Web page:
Blackbourn, will arrive here early this afternoon and stage their final practice session in the Carnegie Tech Bowl for tomorrow night's exhibition game against the Pittsburgh Steelers. Both teams have already lost in two preseason contests but the oddsmakers have established Rooney U. as an early 3 1/2 point favorite. Green Bay was whipped by the Chicago Cardinals, 27-10, then was nosed out by the Cleveland Browns, 14-13. The Steelers have been on the short end with the Chicago Bears, 21-14, and the Baltimore Colts, 27-21. Packer travel plans today call for departure from their Stevens Point, Wis., training camp early this morning by bus for Oshkosh where they will board a chartered plane which arrive here at 2:30 p.m. They will be quartered in Hotel Schenley Park. Three rookie backs, Veryl Switzer from Kansas State, Joe Johnson from Boston College and Clyde Sanders from Bethune-Cookman, ran wild last Saturday night as the Packers outgained the Browns overland, 190 yards to 147. This trio will provide a stern test for the Steelers' defense. The big attraction, of course, will be Bobby Garrett, the bonus pick of the NFL last winter. The Stanford University quarterback star was grabbed by the Cleveland Browns but traded recently to Green Bay for Vito (Babe) Parilli, at present in the Armed Forces. Tommy Allman, fullback of West Virginia University's Sugar Bowl team last season, has quit the Packers. He joined them after the College All-Star game in Chicago but has given up quest of a regular pro job. Garrett isn't expected to start but Coach Blackbourn said he will see plenty of action under the center. More discouraging news came from the Steeler camp at Olean, N.Y. yesterday. Leo Elter, fullback from Duquesne and Villanova, who resumed practice after a long layoff due to a bruised heel, was again sidelined with a recurrence of the same hurt. He's lost for the Packer tussle. Coach Joe Bach will bring the Steelers here from Olean tomorrow. They will stay at Hotel Schenley Park.
PACKERS THROW ROOKIES AT STEELERS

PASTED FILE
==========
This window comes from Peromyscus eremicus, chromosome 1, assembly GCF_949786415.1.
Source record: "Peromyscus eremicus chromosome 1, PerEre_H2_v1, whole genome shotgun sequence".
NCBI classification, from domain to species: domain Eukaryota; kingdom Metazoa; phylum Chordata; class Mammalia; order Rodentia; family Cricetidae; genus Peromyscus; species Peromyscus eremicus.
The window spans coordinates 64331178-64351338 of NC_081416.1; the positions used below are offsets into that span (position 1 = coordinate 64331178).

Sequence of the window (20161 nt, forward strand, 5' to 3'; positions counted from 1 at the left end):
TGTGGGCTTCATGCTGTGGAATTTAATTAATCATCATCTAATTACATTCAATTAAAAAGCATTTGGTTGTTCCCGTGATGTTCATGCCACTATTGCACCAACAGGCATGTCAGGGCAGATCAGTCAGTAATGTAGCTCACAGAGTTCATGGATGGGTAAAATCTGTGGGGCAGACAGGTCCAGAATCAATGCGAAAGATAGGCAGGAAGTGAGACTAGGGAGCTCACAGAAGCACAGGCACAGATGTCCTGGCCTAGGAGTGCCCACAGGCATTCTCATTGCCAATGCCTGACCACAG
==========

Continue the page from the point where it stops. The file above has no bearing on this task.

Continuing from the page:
AUGUST 27 (Pittsburgh Press) - Four of the first 12 men drafted in the NFL last January will be in the Green Bay Packers' lineup tomorrow when they meet the Steelers at Forbes Field. In addition to Bonus Choice Bobby Garrett, the Packers have Art Hunter of Notre Dame, their own first draft choice; Veryl Swtizer of Kansas State, the New York Giants' No. 1 choice, and John Bauer of Illinois, the Cleveland Browns' selection in the first round. It's the biggest landslide of talent into Green Bay since Curly Lambeau was winning NFL championships there in the early thirties. Despite the migration of stars to the northwoods, however, the oddsmakers rate the Steelers three-and-a-half point favorites, a spread that may have even the most cautious Packer fan reaching for his wallet. Switzer is the players who may pull the Pack out of its recent doldrums. The chunky, hard-running halfback has starred in the three post-graduate games he's been in - the East-West Shrine game in San Francisco, the College All-Star game in Chicago, and last week's Packer battle with the Cleveland Browns. Against the Browns, Switzer, with his blazing start, tremendous speed and reckless running spearheaded a second half drive that moved the Packers from a 14-0 deficit to a 14-13 loss. Yet Green Bay might have won had it not been for a Cleveland interception with a minute-and-a-half to go and the Packers on the 17 yard line. Garrett, who missed most of Green Bay's training season, will get his first test tomorrow. So far, Tobin Rote has been doing the quarterbacking, but the Stanford all-American is rated a sure comer by Coach Lisle Blackbourn. Blackbourn, who succeeded Gene Ronzani, has been experimenting with his new team. His latest move was to switch 230-pound Clarence Johnson, a tackle from Northwestern, to fullback. It's designed to give added protection to the passer. Moving is nothing new to Johnson. He was a defensive end with Northwestern in 1952, a tackle with Toronto of the Canadian League last  year, and now a fullback. Another promising rookie, although not a draft choice, is Nick Aducci, stumpy, 205-pound halfback from Nebraska. Balckbourn moved to Aducci into a linebacking berth where he turned in an excellent job against Cleveland. The rookie came at the right time. Deral Teteak, a good one, and George Timberlake, both linebackers, are out with a broken foot and arm respectively. Meanwhile, the Steelers' Joe Bach continues to overwork Franny Rogel rather than experiment with a lineman in the fullback role. Rogel faces another "emergency" tomorrow for Leo Elter, slated to work with him, has reinjured his heel. Another veteran who must go all the way, risking injury, is Bill McPeak, an end who doesn't have a substitute. McPeak isn't the type to squawk, but he hardly relishes the 60-minute treatment, particularly since he knows he'll have to do it the entire 19-game schedule. Both teams are looking for their first victory. The Steelers lost to the Bears and Colts, the Packers to the Cards and Browns.